Subject to the Constitution of the Republic of South Africa, and the laws governing the defence of the RSA and Departmental Direction:
  • the core business of the SA Navy is........fighting at sea;
  • the mission of the SA Navy win at sea;
  • the vision of the SA Navy be unchallenged at sea;
  • the slogan of the SA Navy is........."Unchallenged at Sea"

What does it mean?

  • Regional Reach
    • the ability to operate and sustain forces throughout the Southern Oceans and Southern African littoral
  • Balance of Force Capabilities
    • the size and shape of the SA Navy giving coherent military capability across all relevant areas of maritime warfare, together with the ability to operate these balanced forces effectively, giving battle winning combat capability
  • Interoperability
    • the ability to operate jointly or in combination with whatever other forces may be required, whether the South African Armed Forces, the Armed Forces of the UN, the Armed Forces of the SADC or other nations or civilian authorities
  • Information Superiority
    • the ability to use information to achieve mission success by increased situational awareness, interoperability and increased speed of information flow, whilst protecting and preserving own information assets
  • Quality
    • the ability to provide forces which are completely fit for purpose as and when required
  • Will
    • the willingness of individuals, units and the Command chain to become completely engaged in whatever task, from low intensity peacetime activities to high intensity warfighting, with utter determination to succeed
  • Respect
    • being an admired yardstick against which similar sized navies throughout the world judge themselves

We have all signed the Code of Conduct, thereby confirming that we are obliged to conform to the content.  We have all surely read the Code but are we fully aware of what it means to us, and how we must conduct ourselves to conform to the content.  For this reason I have amplified the content below to try to explain exactly what each paragraph of the Code means to us as professional Navy members.  We as members of the SANDF must realise that on signing this Code we are obliged to fulfill its conditions.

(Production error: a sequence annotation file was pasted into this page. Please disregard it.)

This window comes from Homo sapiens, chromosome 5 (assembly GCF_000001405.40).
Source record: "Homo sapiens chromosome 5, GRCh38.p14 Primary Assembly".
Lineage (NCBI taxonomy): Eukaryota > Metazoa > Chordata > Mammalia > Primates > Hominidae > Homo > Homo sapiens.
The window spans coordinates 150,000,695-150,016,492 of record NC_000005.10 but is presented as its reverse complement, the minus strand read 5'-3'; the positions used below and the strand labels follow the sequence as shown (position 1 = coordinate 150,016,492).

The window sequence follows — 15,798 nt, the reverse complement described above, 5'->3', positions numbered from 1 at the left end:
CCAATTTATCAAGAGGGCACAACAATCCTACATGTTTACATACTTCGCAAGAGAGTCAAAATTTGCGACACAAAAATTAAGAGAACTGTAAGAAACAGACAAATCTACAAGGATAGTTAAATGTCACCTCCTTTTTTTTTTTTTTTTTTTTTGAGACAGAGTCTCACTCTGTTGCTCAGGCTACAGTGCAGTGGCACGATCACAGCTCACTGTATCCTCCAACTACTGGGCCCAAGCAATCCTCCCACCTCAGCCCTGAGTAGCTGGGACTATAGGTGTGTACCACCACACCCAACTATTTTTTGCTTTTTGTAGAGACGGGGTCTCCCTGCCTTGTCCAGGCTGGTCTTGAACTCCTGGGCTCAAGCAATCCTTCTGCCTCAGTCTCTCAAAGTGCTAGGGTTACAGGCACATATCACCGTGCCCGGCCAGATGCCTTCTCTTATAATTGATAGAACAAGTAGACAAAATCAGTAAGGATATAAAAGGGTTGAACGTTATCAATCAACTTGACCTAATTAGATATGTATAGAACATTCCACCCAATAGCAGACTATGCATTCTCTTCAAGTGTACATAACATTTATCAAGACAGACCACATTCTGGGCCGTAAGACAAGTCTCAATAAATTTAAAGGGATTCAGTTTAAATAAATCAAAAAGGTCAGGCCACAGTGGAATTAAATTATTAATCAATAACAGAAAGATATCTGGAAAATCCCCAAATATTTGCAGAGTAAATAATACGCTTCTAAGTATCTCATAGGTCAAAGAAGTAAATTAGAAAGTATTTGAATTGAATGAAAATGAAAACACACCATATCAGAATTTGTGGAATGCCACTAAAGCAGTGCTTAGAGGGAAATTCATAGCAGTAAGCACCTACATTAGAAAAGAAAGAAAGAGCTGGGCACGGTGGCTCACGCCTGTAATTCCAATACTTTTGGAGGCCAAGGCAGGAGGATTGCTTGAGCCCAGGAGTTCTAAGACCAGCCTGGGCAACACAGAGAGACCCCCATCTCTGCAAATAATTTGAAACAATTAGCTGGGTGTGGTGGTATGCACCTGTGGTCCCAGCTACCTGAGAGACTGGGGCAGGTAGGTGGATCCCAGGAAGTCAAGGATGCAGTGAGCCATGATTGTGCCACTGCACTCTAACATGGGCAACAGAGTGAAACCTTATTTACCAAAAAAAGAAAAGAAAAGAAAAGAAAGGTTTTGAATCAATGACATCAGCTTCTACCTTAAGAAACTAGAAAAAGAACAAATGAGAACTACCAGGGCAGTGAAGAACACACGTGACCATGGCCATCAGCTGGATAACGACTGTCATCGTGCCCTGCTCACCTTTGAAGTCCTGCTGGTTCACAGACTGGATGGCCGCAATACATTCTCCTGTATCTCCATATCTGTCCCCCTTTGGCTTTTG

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Measurable objective: Defend and protect the RSA by maintaining and providing prepared and supported maritime combat forces, services and facilities.

It is this (the Cape Sea Route) route that is the Navy's ward. It is the Navy's duty to police it…. To watch it…. To care for its users - the mercantile fleets of the world. For this they work, and while doing it, the grey ships can strengthen the bonds of friendship with our neighbours, and can make new friends, and can hold all that is best in maintaining the brotherhood of the sea. Then they are doing their proper appointed peacetime task. They are the 'Grey Diplomats'.

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Vice Admiral M.S. Hlongwane was born on 06 July 1962 in Frankfort (Orange Free State), but he grew up in Vaal Triangle in a small township called Bophelong (Vanderbijl Park). He started school in 1970 at Mqiniswa Combined School (Bophelong in Vaal Triangle), he completed his Junior Secondary School in 1980 at Lebohang Junior Secondary School (Boipatong) where he obtained his Junior Certificate. In 1982 he completed his matric at State Senior Secondary School (Sebokeng).
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SA Navy Dress Regulations. We wear our uniform with pride in a manner, which makes it clear that we are professional and competent, desirous in proving to our nation that we represent their will and resolve.
Click here to view the SAN Dress Regulations Site...
Click here to download our Rank and Insignia poster. (920KB)



The South African Navy's earliest beginnings can be traced to the Port Elizabeth Naval Volunteer Brigade that was raised in 1861, but seems to have merged with a volunteer artillery unit in the following year. On 30 April 1885 a part-time unit named the Natal Naval Volunteers (NNV) was formed in Durban. 

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The SAS DRAKENSBERG comes alongside Staten Island, New York (1996)

Unlikely Ambassadors - Flag-Showing Cruises by South African Warships, 1922-2002

On 1 April 2002, the South African Navy (SAN) was 80 years old. At that stage a large number of the members of the Navy were involved in planning for the arrival of four new frigates and three new submarines, or had already commenced training for service on board the new ships and submarines.

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revision date: Thursday, January 11, 2018
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